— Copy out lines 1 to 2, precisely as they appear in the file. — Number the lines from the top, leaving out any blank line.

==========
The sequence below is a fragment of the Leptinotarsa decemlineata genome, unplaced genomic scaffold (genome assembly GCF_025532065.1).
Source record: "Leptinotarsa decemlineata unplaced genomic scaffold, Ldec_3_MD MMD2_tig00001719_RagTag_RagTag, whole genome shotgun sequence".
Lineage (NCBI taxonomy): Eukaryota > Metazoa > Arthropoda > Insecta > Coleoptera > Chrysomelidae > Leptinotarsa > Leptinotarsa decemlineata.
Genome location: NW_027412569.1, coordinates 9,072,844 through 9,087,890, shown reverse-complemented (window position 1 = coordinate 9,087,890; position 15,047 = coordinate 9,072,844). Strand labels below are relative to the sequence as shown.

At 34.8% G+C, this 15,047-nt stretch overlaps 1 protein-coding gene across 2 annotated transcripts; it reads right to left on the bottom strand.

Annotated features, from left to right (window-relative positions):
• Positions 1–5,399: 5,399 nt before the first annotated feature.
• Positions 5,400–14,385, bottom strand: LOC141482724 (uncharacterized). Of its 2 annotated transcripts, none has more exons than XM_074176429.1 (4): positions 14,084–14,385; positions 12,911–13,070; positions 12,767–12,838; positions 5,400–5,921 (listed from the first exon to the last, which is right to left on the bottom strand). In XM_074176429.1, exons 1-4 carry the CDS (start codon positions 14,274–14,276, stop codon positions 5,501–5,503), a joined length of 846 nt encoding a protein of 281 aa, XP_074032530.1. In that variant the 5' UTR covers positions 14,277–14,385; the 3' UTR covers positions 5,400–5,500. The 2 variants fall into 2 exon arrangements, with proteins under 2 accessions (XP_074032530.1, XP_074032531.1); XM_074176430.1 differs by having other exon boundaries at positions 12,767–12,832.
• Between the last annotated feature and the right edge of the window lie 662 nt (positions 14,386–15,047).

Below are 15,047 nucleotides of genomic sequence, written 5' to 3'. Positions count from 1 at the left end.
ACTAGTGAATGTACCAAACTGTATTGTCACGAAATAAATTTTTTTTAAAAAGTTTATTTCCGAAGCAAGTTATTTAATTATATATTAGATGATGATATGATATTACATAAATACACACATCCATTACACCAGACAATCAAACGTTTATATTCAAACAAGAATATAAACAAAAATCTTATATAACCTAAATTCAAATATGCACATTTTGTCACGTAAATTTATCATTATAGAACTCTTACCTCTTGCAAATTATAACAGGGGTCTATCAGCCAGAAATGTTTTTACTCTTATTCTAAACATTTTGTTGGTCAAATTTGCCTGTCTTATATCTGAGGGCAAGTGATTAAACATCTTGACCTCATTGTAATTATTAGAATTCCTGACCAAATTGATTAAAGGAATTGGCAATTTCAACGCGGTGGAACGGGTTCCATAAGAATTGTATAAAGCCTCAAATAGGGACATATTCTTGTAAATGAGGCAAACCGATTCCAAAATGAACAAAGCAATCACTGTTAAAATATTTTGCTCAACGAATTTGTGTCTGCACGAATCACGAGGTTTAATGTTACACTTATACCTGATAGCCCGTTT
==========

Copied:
The sequence below is a fragment of the Leptinotarsa decemlineata genome, unplaced genomic scaffold (genome assembly GCF_025532065.1).
Source record: "Leptinotarsa decemlineata unplaced genomic scaffold, Ldec_3_MD MMD2_tig00001719_RagTag_RagTag, whole genome shotgun sequence".